Here's the thing - and it's a truth that's as immutable as time itself:
Governments are going to Govern.
They will always move to exact as much power as we let them have over any new or emerging technology, especially where money is involved.
So... what can we do about it?
For those who don't live in the US, the best thing you can do is learn about this regulation - because, whether you like it or not, the Government of the State of New York is making it your business. Because anyone who does business with residents of the State of New York will have to submit to these regulations as well.
Meaning that if you do business with a business that does business with the state of New York, you will be subject to those same overreaches.
The long and short of the problem is this:
You have 45 days, starting on July 23rd, once the Regulations are formally published, to make a case to the people of New York that, whether they realize it or not, this bill is trampling their rights.
Because, that's how you defeat this issue.
We need to get NEW YORKERS to care about this issue.
If you're not in New York, your job is now to find a way to help make New Yorkers care about this issue.
I don't care which banner your coin flies - Bitcoin, Litecoin, Dogecoin, Reddcoin, Potcoin... this is effects us all
and it's only just getting started.
How will this bill effect them? It might not, directly, lots of people aren't using cryptos yet. But it's the first step in something larger.
If this goes through unchallenged, then I foresee a whole new legal arms race to 'protect' ones citizens from, well, anything they like.
Because this is '... but think of the children!' for a whole new era.
This is classic
If you're living in New York, you need to get in touch with your local representatives and let them know, unequivocally, that this is a voting issue for you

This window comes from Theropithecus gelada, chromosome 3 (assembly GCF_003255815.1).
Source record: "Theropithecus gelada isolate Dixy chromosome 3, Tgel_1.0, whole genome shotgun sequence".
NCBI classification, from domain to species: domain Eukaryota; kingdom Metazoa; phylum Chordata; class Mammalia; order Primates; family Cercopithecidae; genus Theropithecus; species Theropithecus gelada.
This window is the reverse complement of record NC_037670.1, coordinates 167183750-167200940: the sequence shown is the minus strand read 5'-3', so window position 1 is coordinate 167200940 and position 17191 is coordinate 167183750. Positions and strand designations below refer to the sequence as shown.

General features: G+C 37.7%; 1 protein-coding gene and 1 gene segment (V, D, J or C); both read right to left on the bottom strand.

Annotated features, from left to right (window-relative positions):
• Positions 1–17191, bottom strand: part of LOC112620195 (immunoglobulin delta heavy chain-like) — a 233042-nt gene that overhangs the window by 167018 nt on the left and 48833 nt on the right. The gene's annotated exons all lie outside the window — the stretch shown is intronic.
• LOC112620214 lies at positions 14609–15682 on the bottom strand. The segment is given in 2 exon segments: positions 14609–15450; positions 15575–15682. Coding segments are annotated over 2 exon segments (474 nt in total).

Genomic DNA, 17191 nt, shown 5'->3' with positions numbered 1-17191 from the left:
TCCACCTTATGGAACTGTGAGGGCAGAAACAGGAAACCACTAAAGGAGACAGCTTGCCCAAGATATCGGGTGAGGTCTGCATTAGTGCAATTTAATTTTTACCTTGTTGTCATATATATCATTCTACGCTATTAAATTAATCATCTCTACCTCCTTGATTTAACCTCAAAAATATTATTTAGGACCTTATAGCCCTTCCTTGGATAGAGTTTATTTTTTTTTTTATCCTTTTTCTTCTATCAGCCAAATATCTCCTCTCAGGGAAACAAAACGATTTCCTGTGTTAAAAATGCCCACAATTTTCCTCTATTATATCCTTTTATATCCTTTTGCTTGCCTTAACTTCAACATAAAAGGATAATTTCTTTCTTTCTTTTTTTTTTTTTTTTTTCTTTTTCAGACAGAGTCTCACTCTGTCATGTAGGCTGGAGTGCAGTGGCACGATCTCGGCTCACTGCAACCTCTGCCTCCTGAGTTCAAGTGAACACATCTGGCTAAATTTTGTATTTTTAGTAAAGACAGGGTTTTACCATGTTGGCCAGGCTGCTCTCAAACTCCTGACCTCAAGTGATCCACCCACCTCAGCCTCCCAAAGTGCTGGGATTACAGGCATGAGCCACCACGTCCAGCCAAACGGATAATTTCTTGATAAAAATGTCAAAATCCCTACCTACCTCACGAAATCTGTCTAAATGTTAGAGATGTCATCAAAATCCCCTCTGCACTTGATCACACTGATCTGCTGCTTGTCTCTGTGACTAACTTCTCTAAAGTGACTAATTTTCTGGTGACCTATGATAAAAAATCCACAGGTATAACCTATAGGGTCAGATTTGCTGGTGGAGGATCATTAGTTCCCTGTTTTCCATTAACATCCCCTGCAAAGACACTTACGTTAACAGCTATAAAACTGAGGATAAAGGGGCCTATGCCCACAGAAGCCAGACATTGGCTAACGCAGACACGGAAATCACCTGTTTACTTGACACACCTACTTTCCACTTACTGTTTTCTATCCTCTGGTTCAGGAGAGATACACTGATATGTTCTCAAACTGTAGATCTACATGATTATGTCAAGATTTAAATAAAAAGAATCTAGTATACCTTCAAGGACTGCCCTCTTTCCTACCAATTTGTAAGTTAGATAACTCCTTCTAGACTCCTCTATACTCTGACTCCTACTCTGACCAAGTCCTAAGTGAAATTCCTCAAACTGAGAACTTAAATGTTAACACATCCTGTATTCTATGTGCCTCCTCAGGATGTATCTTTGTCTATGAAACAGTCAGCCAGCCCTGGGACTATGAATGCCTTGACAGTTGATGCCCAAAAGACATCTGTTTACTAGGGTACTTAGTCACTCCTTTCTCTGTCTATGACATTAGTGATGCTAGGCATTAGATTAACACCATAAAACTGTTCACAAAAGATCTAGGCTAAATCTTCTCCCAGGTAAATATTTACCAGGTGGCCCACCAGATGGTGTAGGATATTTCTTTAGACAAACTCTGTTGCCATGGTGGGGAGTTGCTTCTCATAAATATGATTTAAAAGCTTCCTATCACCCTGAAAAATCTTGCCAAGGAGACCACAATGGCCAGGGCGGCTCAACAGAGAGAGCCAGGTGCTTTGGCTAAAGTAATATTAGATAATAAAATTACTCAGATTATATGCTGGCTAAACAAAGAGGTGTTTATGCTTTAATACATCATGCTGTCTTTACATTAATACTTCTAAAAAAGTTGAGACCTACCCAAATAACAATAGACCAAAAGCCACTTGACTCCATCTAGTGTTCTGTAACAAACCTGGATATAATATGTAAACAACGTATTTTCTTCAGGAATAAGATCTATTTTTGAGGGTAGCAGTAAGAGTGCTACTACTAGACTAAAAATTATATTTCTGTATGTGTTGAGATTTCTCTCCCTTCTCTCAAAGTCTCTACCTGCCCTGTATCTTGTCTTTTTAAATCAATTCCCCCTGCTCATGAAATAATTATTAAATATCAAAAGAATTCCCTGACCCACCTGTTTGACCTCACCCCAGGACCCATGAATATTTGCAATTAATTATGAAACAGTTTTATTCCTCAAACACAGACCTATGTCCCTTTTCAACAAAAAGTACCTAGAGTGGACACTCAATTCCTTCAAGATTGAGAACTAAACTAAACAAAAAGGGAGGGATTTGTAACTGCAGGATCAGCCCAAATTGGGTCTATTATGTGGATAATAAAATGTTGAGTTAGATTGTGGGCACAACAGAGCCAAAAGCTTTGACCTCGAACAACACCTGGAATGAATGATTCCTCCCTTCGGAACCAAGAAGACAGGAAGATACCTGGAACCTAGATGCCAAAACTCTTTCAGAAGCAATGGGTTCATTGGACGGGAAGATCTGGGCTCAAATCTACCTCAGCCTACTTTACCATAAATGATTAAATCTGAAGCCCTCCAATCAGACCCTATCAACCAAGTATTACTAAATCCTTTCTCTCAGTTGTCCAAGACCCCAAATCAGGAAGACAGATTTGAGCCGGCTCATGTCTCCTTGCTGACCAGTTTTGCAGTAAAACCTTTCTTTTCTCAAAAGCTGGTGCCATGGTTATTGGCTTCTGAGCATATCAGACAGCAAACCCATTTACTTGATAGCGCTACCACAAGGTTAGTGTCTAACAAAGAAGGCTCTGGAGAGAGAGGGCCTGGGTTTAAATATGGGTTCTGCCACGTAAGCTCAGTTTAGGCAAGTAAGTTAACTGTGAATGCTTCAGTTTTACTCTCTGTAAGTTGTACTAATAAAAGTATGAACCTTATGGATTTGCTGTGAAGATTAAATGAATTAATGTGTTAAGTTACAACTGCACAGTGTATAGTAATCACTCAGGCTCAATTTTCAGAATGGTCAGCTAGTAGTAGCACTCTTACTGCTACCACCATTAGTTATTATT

. That you will be watching to find out if they support this bill, and that if they do, you will be voting for the other guy.
The best way to deal with this problem is not to 'get angry'.
It's to 'get angry and get to work'. Forget waiting for the Lobbyists and their big money to tell you how it's going to be.
If you want cryptos to survive - and this legislation, as stated, would make illegal having a QT wallet/node running on your computer
- then -- every crypto-user on this planet -- is now a Lobbyist
And, for my fellow Shibes, if there's one thing that /Dogecoin
has proven good at, it's in getting the word out there.
We're smart, we're media savvy - we know how to get attention!
So, let's get organized.
Bring everyone on board - every coin, every crypto-user in every corner of the world.
Let's get active.
Because we've still got time to fight this.
It's 8:50AM EST and we've found 87.62% of our initial 100 Billion DOGEs -- only 12.38% remains until our period of Hyper-inflation ends! Our Global Hashrate is up from ~44 to ~46 Gigahashes per second and our Difficulty is up from ~641 to ~815.
As always, I appreciate your support!
EDIT: I've created this brainstorming thread
to try and help get ideas moving. Come join me!
EDIT 2: I've also started this post to ask for the community's permission/support
to reach out to /bitcoin
and other communities to try and organize a crypto-wide response to these regulations.
Why do both sides of the debate seem “right” to me? submitted by
I know, I know, a healthy debate is healthy and all - and maybe I'm just not used to the tumult and jostling which would be inevitable in a real live open major debate about something as vital as Bitcoin.